“We contacted the USPSTF to provide meaningful input, and none of our experts in the field were able to participate,” said Arl Van Moore, MD, a diagnostic radiologist from Charlotte, N.C., and delegate for the American College of Radiology, speaking for the college.

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Meeting notes: Public health

Issue: The popularity of social networking sites among adolescents and youths has created new opportunities for bullying, which can have serious social and mental health consequences for victims.

Proposed action: Urge social networking platforms to adopt terms of service that define and prohibit electronic aggression, which may include any type of harassment or bullying, including but not limited to that occurring through email, chat room, instant messaging, website or text messaging. [Adopted]

Issue: Actors smoking in movies can influence adolescents who see them smoking, and some of those youths ultimately will die of tobacco-related diseases.

Proposed action: Recommend that no tax incentives be given for motion picture productions that show people using tobacco products, nonpharmaceutical nicotine delivery devices or associated paraphernalia. An exception can be made for films that depict tobacco use of a historical person or that portray the dire health consequences of smoking. [Adopted]

Issue: The rate of suicide attempts is significantly higher among lesbian, gay, bisexual and transgender youths compared with the rest of the adolescent and teenage population.

Proposed action: Partner with organizations dedicated to public health and public policy to reduce suicide among LGBT and questioning youths, and improve the health of that population. [Adopted]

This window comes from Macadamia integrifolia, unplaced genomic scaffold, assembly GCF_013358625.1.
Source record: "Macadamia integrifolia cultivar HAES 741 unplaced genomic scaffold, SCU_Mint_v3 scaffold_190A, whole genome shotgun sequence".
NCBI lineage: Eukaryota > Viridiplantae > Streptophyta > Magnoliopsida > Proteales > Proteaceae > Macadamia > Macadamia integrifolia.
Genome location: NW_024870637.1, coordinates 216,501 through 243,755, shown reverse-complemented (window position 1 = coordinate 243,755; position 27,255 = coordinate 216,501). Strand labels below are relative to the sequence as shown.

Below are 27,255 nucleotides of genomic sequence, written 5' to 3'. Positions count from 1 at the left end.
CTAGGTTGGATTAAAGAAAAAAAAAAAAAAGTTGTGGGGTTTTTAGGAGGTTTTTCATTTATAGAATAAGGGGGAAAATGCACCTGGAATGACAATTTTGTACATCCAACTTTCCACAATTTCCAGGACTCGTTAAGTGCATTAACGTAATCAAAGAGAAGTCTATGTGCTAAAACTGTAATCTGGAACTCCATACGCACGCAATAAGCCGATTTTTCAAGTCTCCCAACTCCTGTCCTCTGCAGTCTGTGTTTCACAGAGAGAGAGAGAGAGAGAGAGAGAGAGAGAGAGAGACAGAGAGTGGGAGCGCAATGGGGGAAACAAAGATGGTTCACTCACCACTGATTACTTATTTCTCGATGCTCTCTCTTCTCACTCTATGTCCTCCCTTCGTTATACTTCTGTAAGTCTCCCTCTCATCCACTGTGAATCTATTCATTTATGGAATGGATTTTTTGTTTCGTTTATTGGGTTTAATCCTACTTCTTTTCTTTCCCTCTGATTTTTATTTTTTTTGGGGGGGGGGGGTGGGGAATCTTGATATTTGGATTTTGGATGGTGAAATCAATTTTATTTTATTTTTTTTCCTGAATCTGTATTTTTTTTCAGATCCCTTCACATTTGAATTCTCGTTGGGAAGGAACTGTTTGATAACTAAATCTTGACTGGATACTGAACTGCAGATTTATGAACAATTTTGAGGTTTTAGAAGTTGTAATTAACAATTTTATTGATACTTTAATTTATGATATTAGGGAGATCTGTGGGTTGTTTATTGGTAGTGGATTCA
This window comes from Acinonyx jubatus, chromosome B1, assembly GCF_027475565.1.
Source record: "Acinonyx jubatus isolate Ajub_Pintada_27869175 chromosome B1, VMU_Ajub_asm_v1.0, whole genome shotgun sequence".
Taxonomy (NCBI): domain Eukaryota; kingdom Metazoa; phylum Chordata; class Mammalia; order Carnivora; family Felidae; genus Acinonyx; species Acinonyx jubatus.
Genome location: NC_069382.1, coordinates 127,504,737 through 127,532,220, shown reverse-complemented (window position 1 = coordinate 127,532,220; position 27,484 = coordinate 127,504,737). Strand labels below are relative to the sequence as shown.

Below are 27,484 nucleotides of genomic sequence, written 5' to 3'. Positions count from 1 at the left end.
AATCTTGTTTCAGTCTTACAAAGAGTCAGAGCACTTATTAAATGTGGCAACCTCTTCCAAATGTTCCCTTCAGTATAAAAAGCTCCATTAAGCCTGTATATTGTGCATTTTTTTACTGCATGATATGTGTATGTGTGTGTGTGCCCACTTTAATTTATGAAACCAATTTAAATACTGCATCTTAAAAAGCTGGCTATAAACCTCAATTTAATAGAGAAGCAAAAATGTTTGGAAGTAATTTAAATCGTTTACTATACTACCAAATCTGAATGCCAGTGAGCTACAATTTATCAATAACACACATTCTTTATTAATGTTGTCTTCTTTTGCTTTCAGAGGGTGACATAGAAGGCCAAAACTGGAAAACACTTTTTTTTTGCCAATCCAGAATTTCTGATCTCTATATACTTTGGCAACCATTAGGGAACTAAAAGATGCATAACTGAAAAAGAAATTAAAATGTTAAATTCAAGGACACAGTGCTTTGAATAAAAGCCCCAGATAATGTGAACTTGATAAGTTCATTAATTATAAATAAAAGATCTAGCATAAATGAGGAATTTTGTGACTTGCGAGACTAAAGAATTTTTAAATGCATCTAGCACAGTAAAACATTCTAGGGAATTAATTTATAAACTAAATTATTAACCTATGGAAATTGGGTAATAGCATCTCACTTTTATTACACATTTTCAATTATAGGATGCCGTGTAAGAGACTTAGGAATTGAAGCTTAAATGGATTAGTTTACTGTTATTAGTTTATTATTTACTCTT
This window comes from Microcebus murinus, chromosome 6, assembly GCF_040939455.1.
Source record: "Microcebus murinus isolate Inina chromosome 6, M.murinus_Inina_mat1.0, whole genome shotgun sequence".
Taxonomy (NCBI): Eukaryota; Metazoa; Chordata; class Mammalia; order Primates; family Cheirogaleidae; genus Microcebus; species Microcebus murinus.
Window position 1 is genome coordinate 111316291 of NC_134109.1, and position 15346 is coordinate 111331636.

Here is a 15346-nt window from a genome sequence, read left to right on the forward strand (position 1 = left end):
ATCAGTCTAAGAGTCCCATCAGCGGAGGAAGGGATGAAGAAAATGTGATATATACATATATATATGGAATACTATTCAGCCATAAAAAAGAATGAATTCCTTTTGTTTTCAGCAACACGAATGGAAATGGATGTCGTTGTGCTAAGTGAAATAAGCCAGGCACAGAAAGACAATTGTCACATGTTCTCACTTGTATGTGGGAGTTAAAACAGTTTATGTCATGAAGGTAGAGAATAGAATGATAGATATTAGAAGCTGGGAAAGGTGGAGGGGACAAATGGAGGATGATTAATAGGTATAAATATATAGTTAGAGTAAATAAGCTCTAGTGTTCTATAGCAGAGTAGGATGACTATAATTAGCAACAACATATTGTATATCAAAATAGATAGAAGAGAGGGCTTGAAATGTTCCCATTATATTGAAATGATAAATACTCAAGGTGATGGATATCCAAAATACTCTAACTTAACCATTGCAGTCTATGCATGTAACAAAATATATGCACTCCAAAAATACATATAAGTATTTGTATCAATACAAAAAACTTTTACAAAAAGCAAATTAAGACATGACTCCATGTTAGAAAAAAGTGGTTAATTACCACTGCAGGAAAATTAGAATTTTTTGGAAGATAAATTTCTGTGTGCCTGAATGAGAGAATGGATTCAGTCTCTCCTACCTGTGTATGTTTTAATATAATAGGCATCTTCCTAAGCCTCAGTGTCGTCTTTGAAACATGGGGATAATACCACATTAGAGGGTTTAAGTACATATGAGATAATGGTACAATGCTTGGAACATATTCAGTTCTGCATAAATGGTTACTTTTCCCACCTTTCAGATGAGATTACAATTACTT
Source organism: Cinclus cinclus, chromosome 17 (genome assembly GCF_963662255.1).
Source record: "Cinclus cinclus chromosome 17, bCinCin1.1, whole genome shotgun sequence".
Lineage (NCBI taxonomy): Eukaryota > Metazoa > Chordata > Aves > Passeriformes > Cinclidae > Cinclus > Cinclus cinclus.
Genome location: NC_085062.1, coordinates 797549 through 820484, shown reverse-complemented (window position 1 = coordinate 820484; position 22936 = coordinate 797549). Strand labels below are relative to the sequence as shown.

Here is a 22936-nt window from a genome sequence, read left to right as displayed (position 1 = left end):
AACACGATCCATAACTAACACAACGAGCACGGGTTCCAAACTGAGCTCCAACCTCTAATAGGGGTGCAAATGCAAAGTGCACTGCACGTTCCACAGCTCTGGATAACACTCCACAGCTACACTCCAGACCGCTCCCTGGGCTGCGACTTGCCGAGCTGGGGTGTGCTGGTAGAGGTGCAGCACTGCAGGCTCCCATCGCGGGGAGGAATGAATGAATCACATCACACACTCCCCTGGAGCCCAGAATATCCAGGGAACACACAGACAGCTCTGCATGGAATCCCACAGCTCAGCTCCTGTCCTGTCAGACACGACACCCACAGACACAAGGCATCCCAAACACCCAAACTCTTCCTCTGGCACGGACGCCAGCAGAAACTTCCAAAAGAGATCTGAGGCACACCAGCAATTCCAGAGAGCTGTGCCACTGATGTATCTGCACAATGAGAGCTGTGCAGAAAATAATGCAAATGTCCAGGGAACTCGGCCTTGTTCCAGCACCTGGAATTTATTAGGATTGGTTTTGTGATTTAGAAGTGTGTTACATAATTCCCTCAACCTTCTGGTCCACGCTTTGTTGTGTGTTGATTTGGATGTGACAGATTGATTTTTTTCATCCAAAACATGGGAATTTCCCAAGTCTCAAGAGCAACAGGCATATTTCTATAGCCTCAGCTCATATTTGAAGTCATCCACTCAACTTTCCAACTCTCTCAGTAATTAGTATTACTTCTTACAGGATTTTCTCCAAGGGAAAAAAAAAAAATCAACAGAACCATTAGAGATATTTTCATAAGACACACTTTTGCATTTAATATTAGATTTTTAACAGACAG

Issue: Excessive exposure to nighttime lighting can disrupt the circadian biological rhythms of sleep and create potentially harmful health effects. Such health effects could include an increased risk of developing cancer, diabetes and obesity.

Proposed action: Support the need for developing lighting technologies that minimize circadian disruption and encourage further research on the risks and benefits of occupational and environmental exposure to light at night. Adopted

Issue: Health care facilities are increasingly launching antibiotic stewardship programs to reduce the risk that bacteria will develop drug resistance.

Proposed action: Support these programs when supervised by qualified physicians as an effective way to ensure that antibiotic use is appropriate. [Adopted]

Issue: Bioengineered foods have generated a great deal of debate. Some say they are safe. Others say there are not enough data about their impact on human health or the environment to reach that conclusion.

Proposed action: Support mandatory pre-market systematic safety assessments of bioengineered foods and continued research into possible environmental consequences of farming them. [Adopted]

Issue: The James Zadroga 9/11 Health and Compensation Act of 2010 established a program to provide health services for medical conditions related to the terrorist attack on New York's World Trade Center among first responders. Cancer was not on the list of covered health issues, but some research indicates that this group of people is at higher risk.

Proposed action:Encourage further study of the link between cancer and exposure to the detritus from the World Trade Center attacks of Sept. 11, 2001. [Adopted]